The race was chiefly notable for the number of overtaking manoeuvres, often generated by the DRS zones, and mostly clean. I found it impossible to look away in case I missed something. There were few spills and thrills but I thoroughly enjoyed an impressive display of top driving.
It had been qualifying where the weather played its part and wet-dry-wet-dry conditions gave us an interesting grid. Lewis Hamiton put his Mercedes on pole with Sebastian Vettel’s Red Bull alongside. For a while it looked as if Sahara Force India had pulled a clever stroke by hanging back when the other nine of the ten cars in qualifying three rushed out to get in a lap on slick tyres as rain began to fall. Rain began to fall more heavily, and they rushed back in to change to intermediate tyres, which left Paul de Resta on the track alone on the intermediates.
Sadly for Paul and for Sahara Force India, the track dried just enough to allow Rosberg, Webber, Vettel and, finally, Hamilton, to post faster times than his. Still, fifth on the grid was well earned.
In the race, Sebastian Vettel drove his Red Bull past Louis Hamilton at the second corner and looked comfortable at the front from then on, except where pit stops dictated. He was in a race of his own.
Behind him, Fernando Alonso had a great race, beginning ninth but finishing second with a gritty drive in a Ferrari with impressive top speed on the straights. Coupled with a typically dogged performance from a driver with a lot of smarts, the result was better than Ferrari might have dared hope for.
Jenson Button drove his improving McLaren to sixth on the grid and finished the race in the same position. It was a good drive but I would have liked to have seen a few showers to give him an opportunity to bring us one of those memorable performances in tricky conditions.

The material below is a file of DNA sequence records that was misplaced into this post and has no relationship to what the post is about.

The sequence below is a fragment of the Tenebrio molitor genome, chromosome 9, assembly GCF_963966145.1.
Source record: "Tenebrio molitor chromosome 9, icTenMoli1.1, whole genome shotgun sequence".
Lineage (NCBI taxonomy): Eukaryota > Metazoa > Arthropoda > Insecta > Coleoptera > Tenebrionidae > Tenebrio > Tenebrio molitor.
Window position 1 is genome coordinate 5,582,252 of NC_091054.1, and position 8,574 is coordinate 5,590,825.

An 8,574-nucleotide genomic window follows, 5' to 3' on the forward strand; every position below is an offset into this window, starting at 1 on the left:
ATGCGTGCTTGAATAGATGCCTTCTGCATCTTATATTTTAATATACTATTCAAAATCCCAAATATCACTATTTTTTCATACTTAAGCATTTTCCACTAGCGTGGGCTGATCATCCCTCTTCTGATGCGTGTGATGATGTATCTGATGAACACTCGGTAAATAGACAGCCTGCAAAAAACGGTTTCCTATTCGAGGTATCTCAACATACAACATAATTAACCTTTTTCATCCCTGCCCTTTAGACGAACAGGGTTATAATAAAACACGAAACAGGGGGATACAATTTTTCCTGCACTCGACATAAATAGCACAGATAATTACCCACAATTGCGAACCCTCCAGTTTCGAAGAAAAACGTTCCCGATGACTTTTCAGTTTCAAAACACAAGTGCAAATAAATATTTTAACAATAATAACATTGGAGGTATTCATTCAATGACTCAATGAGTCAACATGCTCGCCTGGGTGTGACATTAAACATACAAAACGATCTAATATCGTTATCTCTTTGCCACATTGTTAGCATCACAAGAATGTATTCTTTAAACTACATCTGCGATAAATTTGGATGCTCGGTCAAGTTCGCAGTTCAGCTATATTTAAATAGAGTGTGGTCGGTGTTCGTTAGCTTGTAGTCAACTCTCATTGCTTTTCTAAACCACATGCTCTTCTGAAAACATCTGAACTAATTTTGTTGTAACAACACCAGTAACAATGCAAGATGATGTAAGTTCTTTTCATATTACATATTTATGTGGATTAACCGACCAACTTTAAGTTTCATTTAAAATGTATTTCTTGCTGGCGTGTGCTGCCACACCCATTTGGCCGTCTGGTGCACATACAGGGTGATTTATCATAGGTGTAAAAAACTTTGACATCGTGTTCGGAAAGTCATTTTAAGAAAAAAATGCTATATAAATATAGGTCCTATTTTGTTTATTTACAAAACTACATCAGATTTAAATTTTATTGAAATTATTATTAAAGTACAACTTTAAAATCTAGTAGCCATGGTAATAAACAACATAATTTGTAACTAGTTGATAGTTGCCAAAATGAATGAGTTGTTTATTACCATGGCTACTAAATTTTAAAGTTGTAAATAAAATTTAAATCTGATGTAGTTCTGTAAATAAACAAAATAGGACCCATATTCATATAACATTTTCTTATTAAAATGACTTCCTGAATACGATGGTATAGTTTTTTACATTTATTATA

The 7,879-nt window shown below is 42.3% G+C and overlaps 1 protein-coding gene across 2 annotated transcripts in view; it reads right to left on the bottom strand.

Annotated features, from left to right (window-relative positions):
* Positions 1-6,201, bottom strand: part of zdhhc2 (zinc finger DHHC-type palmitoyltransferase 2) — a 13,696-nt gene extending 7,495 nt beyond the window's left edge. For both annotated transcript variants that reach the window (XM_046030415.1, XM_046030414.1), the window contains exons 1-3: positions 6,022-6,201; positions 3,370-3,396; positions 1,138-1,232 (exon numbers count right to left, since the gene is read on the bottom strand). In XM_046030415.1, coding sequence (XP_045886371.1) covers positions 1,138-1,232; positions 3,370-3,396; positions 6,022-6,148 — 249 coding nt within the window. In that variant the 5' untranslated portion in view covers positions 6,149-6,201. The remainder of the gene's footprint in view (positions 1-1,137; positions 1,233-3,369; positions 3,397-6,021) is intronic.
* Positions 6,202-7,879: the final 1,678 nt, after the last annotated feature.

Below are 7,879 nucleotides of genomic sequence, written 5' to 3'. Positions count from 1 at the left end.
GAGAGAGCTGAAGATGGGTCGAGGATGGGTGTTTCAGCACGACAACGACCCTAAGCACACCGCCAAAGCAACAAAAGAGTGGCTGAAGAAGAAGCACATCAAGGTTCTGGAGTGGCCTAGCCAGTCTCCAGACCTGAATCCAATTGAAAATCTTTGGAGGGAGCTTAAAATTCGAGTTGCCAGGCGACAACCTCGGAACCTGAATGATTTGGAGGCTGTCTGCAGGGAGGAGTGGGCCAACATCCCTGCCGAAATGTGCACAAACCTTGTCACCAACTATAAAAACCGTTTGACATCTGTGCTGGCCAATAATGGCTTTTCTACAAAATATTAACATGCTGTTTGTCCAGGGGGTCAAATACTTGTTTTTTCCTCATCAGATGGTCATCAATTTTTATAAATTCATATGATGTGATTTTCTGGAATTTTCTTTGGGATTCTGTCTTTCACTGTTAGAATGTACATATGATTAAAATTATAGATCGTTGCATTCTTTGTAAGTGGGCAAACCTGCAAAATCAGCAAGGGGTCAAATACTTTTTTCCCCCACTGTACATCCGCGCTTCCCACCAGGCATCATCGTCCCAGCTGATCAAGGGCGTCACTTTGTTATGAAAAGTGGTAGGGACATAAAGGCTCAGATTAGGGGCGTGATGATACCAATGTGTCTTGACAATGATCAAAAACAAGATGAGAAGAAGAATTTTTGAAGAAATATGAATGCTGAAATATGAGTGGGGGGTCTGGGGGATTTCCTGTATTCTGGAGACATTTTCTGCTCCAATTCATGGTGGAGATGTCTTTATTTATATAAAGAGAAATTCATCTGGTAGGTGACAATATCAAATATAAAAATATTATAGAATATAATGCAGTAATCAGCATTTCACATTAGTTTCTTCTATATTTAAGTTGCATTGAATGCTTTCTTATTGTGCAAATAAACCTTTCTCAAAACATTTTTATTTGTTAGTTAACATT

Jenson’s teammate Sergio Perez lost out in qualifying and found himself stuck in the midfield. A drive-through penalty for forcing Grosjean off the track prevented him from finishing higher than eleventh. The penalty was considered harsh by McLaren team boss Martin Whitmarsh but Sergio Perez has made few friends and attracted a lot of reprimands this season with his robust overtaking, so I didn’t think there was much cause for complaint. Grosjean has had to serve his own share of penalties in similar circumstances.
Paul di Resta was taken out by Pastor Maldonado’s Williams at the exit of the Busstop chicane when Pastor failed to see Paul’s car on his right and tried to turn into the pits. Pastor was able to continue after work on his car took place but received a ten-second stop-go penalty.
Kimi Raikkonen’s championship challenge was dented by a retirement with a brake issue, ending an impressive run of completed races.
The thing that worried me about this Grand Prix was protestors parachuting onto roofs and trying to involve themselves in the podium ceremony.
Good job they weren’t terrorists. By Sue Moorcroft